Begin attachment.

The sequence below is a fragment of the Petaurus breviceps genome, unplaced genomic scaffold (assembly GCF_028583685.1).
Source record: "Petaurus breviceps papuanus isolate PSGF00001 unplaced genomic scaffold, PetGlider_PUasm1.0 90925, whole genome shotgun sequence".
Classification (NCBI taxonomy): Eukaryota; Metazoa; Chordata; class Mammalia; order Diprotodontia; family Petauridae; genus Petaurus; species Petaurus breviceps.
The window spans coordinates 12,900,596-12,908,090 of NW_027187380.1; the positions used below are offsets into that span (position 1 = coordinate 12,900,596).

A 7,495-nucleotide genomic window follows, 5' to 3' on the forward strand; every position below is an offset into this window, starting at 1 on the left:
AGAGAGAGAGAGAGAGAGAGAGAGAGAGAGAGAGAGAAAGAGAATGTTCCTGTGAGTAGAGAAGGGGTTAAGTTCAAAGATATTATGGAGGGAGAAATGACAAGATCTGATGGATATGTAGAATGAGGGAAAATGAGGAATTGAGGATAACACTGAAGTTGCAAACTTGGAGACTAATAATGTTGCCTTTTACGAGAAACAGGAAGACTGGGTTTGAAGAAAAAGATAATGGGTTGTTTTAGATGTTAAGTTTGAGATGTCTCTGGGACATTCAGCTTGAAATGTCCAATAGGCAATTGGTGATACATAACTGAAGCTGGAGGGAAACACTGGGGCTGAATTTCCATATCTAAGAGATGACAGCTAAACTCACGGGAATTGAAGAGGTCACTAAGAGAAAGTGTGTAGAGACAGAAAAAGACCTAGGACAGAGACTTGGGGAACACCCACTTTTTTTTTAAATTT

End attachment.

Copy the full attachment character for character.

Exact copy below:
The sequence below is a fragment of the Petaurus breviceps genome, unplaced genomic scaffold (assembly GCF_028583685.1).
Source record: "Petaurus breviceps papuanus isolate PSGF00001 unplaced genomic scaffold, PetGlider_PUasm1.0 90925, whole genome shotgun sequence".
Classification (NCBI taxonomy): Eukaryota; Metazoa; Chordata; class Mammalia; order Diprotodontia; family Petauridae; genus Petaurus; species Petaurus breviceps.
The window spans coordinates 12,900,596-12,908,090 of NW_027187380.1; the positions used below are offsets into that span (position 1 = coordinate 12,900,596).

A 7,495-nucleotide genomic window follows, 5' to 3' on the forward strand; every position below is an offset into this window, starting at 1 on the left:
AGAGAGAGAGAGAGAGAGAGAGAGAGAGAGAGAGAGAAAGAGAATGTTCCTGTGAGTAGAGAAGGGGTTAAGTTCAAAGATATTATGGAGGGAGAAATGACAAGATCTGATGGATATGTAGAATGAGGGAAAATGAGGAATTGAGGATAACACTGAAGTTGCAAACTTGGAGACTAATAATGTTGCCTTTTACGAGAAACAGGAAGACTGGGTTTGAAGAAAAAGATAATGGGTTGTTTTAGATGTTAAGTTTGAGATGTCTCTGGGACATTCAGCTTGAAATGTCCAATAGGCAATTGGTGATACATAACTGAAGCTGGAGGGAAACACTGGGGCTGAATTTCCATATCTAAGAGATGACAGCTAAACTCACGGGAATTGAAGAGGTCACTAAGAGAAAGTGTGTAGAGACAGAAAAAGACCTAGGACAGAGACTTGGGGAACACCCACTTTTTTTTTAAATTT